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Is it true that if $G$ is a group acting $2$-transitively on a set $X$ , then if $x\in X$, then $G_x$ (stabilizer) is maximal in $G$.

I think it must be true as a conclusion of $2$ theorems, as following-

$\textbf{1)}$ Every doubly transitive $G$-set is primitive.

$\textbf{2)}$ Let $X$ be a transitive $G$-set, then $X$ is primitive iff for each $x\in X$ , $G_x$ is a maximal subgroup.

But when I try to prove it directly using $2$-transitive property, to show $G_x$ is maximal, I don't see how to? Any help/hints?

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Suppose that $G_x < H < G$ (with strict inequalities) and let $Y = x^H$ be the orbit of $x$ under $H$. Since $G_x<H$, $Y \ne \{x\}$ and, since $H<G$, $Y \ne X$. So there exists $y \in Y \setminus \{x\}$ and $z \in X \setminus Y$.

Since $G_x < H$ and $G_x$ acts transitively on $X \setminus \{x\}$, there exists $h \in H$ with $y^h=z$, which contradicts the fact that $y$ and $z$ are in different orbits of $H$. So $G_x$ is indeed maximal in $G$.

All I have really done here is to glue together the proofs of the two results you mentioned.

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  • $\begingroup$ I think you wrote $H$ instead of $Y$ in many places in line $2$. Verify! $\endgroup$ – Bhaskar Vashishth Oct 8 '14 at 19:58
  • $\begingroup$ why $G_x$ acts transitively on $X$\{$x$}. Are you using $2$-transitivity here? But Subgroup of a doubly transitive need not be doubly transitive? $\endgroup$ – Bhaskar Vashishth Oct 8 '14 at 20:05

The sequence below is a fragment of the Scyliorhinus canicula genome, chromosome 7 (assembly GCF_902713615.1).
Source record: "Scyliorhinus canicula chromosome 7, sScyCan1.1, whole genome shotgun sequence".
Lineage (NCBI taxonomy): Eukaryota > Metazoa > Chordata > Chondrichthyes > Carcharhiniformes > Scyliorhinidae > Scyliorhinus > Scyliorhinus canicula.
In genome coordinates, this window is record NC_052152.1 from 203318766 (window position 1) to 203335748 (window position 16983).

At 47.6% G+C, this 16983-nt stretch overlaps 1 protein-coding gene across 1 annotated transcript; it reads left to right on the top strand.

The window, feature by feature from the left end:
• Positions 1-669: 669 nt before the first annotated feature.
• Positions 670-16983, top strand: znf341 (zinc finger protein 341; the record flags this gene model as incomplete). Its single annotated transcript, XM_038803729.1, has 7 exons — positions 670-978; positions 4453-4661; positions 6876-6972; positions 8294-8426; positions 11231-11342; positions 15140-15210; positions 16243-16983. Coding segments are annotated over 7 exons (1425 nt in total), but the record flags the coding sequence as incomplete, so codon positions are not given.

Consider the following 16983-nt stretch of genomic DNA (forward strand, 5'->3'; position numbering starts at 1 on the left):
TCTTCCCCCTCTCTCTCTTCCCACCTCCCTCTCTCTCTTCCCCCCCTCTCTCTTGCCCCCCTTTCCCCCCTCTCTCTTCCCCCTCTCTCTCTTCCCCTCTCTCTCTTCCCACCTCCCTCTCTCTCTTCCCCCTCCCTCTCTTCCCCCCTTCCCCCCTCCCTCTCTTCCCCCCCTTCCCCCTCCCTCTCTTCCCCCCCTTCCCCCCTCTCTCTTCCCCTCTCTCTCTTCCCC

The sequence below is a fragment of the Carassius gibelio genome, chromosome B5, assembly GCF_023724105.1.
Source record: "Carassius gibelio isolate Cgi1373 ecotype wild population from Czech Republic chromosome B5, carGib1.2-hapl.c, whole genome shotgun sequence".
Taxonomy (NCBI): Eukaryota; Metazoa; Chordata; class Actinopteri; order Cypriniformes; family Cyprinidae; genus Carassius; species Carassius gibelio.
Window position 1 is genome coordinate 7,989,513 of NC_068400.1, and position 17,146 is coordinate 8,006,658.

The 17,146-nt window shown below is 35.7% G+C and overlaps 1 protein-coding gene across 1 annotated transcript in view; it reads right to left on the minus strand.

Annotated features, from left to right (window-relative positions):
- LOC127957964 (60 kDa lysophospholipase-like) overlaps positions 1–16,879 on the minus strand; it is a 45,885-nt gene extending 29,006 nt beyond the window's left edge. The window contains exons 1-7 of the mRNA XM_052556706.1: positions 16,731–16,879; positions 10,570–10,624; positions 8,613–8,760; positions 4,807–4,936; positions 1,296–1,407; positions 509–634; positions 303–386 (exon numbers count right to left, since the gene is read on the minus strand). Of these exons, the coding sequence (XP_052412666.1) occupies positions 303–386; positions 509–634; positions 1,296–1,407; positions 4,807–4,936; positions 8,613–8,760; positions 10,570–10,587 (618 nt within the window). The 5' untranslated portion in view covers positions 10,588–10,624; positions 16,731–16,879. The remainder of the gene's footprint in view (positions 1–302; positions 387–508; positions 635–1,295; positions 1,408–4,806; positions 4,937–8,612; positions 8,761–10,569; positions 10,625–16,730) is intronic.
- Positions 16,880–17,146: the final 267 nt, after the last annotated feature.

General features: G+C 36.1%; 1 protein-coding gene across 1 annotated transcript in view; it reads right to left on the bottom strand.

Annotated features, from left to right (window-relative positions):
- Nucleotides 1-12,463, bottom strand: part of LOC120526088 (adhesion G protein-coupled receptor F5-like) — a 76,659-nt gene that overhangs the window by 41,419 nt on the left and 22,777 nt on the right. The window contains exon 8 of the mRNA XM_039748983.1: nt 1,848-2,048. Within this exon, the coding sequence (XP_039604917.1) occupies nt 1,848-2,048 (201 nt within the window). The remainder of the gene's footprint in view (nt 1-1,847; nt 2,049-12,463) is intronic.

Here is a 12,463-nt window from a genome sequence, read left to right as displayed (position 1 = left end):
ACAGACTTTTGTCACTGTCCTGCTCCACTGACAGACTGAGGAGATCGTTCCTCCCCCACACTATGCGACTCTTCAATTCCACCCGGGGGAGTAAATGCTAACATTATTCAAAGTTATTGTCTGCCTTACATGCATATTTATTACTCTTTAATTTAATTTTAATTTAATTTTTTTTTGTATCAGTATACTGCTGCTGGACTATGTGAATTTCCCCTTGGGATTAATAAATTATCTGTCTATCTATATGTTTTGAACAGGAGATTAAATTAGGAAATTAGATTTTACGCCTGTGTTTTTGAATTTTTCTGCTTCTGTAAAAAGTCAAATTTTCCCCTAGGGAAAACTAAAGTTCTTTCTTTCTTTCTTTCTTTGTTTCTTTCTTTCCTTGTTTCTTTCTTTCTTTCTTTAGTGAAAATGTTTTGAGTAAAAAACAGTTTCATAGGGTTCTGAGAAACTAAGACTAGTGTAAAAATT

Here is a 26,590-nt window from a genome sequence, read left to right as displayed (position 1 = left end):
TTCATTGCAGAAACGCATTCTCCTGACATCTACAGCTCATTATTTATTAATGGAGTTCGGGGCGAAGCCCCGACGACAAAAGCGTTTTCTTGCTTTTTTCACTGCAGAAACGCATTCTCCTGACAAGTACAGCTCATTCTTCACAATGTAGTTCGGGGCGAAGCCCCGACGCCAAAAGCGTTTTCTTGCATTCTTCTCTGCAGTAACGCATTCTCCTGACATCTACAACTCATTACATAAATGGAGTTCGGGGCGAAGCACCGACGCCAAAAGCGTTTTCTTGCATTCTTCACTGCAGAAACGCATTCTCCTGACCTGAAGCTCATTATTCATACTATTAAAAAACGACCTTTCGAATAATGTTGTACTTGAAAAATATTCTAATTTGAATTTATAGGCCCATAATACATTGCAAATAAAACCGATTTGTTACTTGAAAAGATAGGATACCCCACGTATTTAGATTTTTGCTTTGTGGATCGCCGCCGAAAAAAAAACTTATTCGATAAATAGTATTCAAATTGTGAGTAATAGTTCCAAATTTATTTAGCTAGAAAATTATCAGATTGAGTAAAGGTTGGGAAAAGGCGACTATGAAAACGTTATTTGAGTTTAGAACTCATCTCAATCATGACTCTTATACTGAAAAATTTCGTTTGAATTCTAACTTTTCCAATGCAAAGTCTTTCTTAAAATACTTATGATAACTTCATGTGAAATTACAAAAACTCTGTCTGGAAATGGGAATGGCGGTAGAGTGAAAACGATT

• $\begingroup$ Ok got it. Thanks alot $\endgroup$ – Bhaskar Vashishth Oct 8 '14 at 20:10
  • $\begingroup$ Can you explain why $Y\neq X$ ? $\endgroup$ – learning_math Aug 8 '16 at 5:24
  • $\begingroup$ $Y=X$ would imply $H=G$. $\endgroup$ – Derek Holt Aug 8 '16 at 8:29
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Here is a direct proof:

Recall that the action of $G$ being doubly transitive means that for two any ordered pairs of distinct elements $(x_0,x_1),(y_0,y_1)\in X\times X$ there is some $g\in G$ such that $(gx_0,gx_1)=(y_0,y_1)$. Note that double-transitivity implies transitivity.

We need to show two things: (1) given any $x\in X$, $G_x\neq G$, and (2), if $H$ is a subgroup of $G$ with the property $G_x\subseteq H\subsetneq G$ then $H=G_x$. To show (1), let $x,x'\in X$ be distinct elements. Since the $G$-action is also transitive, there is some $g\in G$ for which $gx=x'$, hence $g\notin G_x$, hence $G\supsetneq G_x$. To show (2), let $x\in X$ and let $H$ be a proper subgroup of $G$ with $G_x\subsetneq H$; we'll derive a contradiction. Let $h\in H\backslash G_x$ and $g_0\in G\backslash H$, so that the elements $x,hx, g_0x$ are all distinct because neither $h$ nor $g_0$ stabilize $x$. Applying double-transitivity to the pairs $(x,hx)$ and $(x,g_0x)$, there must be some $g\in G$ such that $gx=x$ and $ghx=g_0x$, thus $g,g_0^{-1}gh\in G_x$. Since $G_x\subseteq H$, it follows that each of $g,h,g,g_0^{-1}gh$ must all lie in $H$. But then $$ g_0=gh(h^{-1}g^{-1}g_0)=gh(g_0^{-1}gh)^{-1}\in H, $$ which contradicts the fact that $g_0\in G\backslash H$.

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